FOX’s The Finder [Thursdays, 9/8C] premieres this evening and, though cast changes have clearly resulted in a bit of unevenness, the series first episode, an Orphan Walks Into A Bar, has the kind of mix of breeziness and dark undercurrents that have its parent series, Bones, a hit.
An Orphan opens with Walter Sherman [Geoff Stults] running down John Fogarty’s favorite guitar – with a bit of assistance from Deputy U.S. Marshall Isabel Zambada [Mercedes Masohn] – as an amused Leo Knox [Michael Clarke Duncan] looks on. After Fogarty plays Favorite Son, it’s Miller Time [well, maybe not Miller…] back at Leo’s bar/restaurant, Ends of the Earth.
Cue the entrance of Walter’s newest customer – a teenage boy named Cooper [Brett Davern] – arrives at the bar after paying Willa Monday [Maddie Hasson] for a ride on her bike after his car breaks down.
Cooper wants to hire Walter to find his father, who’s gone missing – apparently crashed into a swamp – but Walter tells him to be sure, because sometimes, when you look for someone/something, you find something you’d have been better off not knowing. But Cooper is adamant and Walter takes the case.
In the backdoor pilot that ran on bones last season, there were three characters, the third played by Saffron Burroughs. The three leads had an easy chemistry and it was with some disappointment that I learned of the decision to go in a different direction.
The two female leads on the revamped show, however, look to have a lot of potential [even if one is sketched in pretty quickly in the premiere]. Willa, a sullen teenager who works at Ends of the Earth is on probation, and future episodes will explain how a minor on probation can be working in a bar [suffice it to say, she can’t serve alcohol or be at the till].
It is hinted that Willa may have a little Roma in her and there’s a sub-plot that gives her a very Roma-ish reason not to take off – which her probation officer would love because it would give an excuse to pop her back into juvie. Walter’s defense of the girl begins with a simple statement, ‘She works hard,’ and builds into something completely unexpected.
Deputy Marshall Zambada, on the other hand, is mostly a plot device in the premiere. There’s chemistry between her and Walter, but one of the side effects of the brain damage that’s allegedly given Walter his unique ability to find anything is that he doesn’t really do well in the relationship department. That plays out in one of the more amusing moments in the premiere.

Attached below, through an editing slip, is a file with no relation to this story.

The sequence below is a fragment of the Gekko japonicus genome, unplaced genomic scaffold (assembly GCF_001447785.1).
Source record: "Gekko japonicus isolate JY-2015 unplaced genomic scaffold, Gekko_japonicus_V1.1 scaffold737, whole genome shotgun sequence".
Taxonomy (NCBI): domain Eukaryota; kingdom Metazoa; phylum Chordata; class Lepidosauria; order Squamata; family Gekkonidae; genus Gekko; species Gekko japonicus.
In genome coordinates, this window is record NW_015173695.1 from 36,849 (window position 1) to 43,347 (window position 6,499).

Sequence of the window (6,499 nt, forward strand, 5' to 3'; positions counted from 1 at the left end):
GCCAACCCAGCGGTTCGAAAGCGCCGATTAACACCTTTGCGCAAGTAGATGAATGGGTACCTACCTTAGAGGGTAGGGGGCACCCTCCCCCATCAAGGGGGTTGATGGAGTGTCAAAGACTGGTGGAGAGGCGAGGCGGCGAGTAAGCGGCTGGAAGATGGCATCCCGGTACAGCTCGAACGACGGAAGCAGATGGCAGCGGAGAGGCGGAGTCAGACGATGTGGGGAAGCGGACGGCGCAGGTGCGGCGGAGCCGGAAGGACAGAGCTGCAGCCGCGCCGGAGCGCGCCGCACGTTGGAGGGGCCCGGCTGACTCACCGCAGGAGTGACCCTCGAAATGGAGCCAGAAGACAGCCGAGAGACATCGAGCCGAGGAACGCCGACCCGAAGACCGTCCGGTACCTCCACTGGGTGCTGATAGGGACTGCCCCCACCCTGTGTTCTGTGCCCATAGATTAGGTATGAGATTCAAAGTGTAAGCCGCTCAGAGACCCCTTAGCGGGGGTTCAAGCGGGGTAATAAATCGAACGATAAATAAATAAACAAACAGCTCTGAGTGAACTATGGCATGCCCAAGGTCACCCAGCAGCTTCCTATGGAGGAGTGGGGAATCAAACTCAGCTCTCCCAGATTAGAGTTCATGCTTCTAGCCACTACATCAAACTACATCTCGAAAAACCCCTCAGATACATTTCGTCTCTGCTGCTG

Walter’s warning to Cooper, about finding out things you might not have wanted to know, plays out in an equally unexpected, though less amusing, way.
An Orphan Walks Into A Bar does, indeed, have a similar kind of pacing and breeziness/darkness to that found on Bones, but it’s much less cerebral – without losing the keen intelligence Bones fans will expect. The humor is a bit lower of brow, but Leo classes up the show with some intriguing philosophical references and a very forgiving, mellow attitude.
Walter is more than a little cynical [with an abovementioned exception] and, thanks to his brain trauma, seriously lacking in social graces – or any kind of filters, for that matter. If it occurs to him, he says it without regard to what effect it might have.
The Finder also looks great. The cinematographer’s palette is heightened a wee bit, but the scenery he has to work with is gorgeous to begin with. And Ends of the Earth is seriously cool bar.
If the episode feels a bit uneven when Willa or Isabel are onscreen, it’s because Hasson and Masohn don’t yet have the rapport that Stults and Duncan [who have worked together – even before the Bones ep that spawned the show] have. They do have good chemistry with both so I expect that, as they are developed further, things will fit together quite nicely.
If An Orphan Walks Into A Bar doesn’t quite knock it out of the park, it’s still at least an ground rule double with no one out and the clean-up hitter coming to bat.
I’m definitely looking forward to seeing the show work out its kinks and realize its potential.
Final Grade: B
Photo by Patrick Eccelsine/courtesy Fox Television